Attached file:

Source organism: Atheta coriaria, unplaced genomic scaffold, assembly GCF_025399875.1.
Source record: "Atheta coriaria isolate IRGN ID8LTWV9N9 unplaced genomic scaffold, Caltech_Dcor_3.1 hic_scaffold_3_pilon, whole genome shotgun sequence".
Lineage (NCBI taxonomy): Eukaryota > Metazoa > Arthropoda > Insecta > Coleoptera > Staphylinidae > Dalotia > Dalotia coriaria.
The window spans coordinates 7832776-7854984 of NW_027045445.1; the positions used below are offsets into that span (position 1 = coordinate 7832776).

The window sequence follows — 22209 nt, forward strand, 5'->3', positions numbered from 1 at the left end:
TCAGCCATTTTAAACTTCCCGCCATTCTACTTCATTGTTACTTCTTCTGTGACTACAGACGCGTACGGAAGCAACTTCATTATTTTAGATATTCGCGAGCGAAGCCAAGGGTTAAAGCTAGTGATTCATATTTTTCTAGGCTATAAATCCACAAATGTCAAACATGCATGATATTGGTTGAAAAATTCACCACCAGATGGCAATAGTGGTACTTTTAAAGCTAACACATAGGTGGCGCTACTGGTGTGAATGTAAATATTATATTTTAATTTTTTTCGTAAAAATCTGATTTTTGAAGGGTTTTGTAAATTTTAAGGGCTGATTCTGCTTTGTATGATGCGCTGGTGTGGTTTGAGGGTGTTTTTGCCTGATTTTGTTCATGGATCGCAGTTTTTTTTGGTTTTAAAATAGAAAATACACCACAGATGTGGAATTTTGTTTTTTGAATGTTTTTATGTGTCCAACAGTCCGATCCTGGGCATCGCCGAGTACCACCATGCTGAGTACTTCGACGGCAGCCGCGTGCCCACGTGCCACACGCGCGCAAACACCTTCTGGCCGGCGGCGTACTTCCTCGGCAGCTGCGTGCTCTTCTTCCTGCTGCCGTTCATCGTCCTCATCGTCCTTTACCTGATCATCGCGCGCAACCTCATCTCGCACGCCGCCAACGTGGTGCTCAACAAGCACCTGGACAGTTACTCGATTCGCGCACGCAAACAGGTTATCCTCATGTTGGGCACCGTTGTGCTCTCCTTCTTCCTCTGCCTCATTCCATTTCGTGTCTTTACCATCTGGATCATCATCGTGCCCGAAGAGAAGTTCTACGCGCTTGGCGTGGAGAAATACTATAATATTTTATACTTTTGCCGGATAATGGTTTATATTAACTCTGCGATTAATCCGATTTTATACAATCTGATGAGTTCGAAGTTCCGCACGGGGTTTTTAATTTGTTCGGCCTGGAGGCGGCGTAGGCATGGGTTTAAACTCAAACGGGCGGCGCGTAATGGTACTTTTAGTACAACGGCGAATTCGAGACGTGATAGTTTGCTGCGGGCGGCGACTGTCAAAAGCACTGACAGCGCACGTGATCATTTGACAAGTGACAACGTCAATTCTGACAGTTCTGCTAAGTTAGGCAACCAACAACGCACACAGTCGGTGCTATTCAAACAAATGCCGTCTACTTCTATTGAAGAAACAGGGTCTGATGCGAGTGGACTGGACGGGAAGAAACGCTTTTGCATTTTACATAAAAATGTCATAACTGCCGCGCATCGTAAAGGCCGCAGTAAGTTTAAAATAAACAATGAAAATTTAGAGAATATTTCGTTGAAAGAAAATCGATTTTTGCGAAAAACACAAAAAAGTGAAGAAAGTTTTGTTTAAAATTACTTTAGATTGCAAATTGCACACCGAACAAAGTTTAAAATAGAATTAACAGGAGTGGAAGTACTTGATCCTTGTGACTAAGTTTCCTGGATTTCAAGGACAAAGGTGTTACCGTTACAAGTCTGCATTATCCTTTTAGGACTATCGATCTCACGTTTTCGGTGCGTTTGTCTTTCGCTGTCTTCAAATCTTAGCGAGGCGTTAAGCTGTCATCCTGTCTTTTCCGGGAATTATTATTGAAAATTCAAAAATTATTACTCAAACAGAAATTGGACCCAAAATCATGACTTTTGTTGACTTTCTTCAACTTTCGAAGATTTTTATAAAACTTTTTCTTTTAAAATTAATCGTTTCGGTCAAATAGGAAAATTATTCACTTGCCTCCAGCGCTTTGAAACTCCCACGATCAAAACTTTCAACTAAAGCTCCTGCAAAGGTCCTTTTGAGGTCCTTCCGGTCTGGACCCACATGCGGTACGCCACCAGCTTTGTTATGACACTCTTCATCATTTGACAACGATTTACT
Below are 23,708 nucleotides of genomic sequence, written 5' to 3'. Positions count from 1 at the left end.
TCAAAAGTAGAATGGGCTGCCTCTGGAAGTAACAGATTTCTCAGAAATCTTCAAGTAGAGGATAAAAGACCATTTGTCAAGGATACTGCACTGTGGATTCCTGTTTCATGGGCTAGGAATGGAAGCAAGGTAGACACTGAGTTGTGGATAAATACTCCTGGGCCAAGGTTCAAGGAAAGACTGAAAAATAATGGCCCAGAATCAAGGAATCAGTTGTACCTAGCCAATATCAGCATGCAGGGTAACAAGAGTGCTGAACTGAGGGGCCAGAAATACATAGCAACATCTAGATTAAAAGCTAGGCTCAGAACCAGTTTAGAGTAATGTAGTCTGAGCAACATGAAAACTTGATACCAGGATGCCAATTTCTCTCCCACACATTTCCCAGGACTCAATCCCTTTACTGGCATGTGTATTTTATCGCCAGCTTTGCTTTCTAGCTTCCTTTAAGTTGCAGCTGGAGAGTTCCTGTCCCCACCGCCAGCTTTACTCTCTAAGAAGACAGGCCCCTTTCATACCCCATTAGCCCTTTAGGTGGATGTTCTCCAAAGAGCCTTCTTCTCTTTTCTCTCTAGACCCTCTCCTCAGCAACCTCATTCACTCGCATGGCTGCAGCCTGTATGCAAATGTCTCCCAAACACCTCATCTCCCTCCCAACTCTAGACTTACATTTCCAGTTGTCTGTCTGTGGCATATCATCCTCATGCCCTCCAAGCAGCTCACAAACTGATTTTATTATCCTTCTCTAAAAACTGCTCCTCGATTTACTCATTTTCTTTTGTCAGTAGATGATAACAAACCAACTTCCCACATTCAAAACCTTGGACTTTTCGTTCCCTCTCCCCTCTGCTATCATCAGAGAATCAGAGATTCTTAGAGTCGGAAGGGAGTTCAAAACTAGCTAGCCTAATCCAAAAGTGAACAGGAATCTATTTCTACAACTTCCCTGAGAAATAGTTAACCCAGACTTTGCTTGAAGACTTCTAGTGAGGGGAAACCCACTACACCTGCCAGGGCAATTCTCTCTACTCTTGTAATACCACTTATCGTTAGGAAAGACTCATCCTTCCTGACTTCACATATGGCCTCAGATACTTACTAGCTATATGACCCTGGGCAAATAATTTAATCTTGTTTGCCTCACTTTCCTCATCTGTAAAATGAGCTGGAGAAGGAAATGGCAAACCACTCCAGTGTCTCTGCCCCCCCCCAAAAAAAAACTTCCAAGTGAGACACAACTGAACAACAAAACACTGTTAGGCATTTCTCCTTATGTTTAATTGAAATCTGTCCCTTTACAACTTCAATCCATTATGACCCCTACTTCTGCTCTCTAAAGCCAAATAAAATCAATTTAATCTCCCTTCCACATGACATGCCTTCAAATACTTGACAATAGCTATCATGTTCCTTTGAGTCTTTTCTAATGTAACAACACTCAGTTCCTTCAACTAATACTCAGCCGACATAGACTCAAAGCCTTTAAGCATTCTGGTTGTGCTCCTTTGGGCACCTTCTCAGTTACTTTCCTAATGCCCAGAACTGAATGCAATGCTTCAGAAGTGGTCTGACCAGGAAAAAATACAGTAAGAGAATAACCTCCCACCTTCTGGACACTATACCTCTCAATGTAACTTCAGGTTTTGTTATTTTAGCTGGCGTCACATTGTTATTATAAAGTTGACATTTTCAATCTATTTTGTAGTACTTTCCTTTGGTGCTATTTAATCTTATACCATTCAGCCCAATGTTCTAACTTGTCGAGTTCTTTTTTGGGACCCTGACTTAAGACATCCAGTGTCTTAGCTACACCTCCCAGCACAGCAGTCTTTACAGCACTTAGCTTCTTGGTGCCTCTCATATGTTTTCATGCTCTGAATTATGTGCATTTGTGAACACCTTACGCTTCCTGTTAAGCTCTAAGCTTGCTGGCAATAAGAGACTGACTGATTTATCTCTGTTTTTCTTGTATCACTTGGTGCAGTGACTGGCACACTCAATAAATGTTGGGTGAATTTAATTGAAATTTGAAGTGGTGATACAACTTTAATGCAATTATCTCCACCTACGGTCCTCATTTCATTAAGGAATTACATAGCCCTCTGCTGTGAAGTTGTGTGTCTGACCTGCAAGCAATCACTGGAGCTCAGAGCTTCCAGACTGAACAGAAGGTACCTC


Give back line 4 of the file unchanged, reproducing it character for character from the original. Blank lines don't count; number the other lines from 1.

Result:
The window spans coordinates 7832776-7854984 of NW_027045445.1; the positions used below are offsets into that span (position 1 = coordinate 7832776).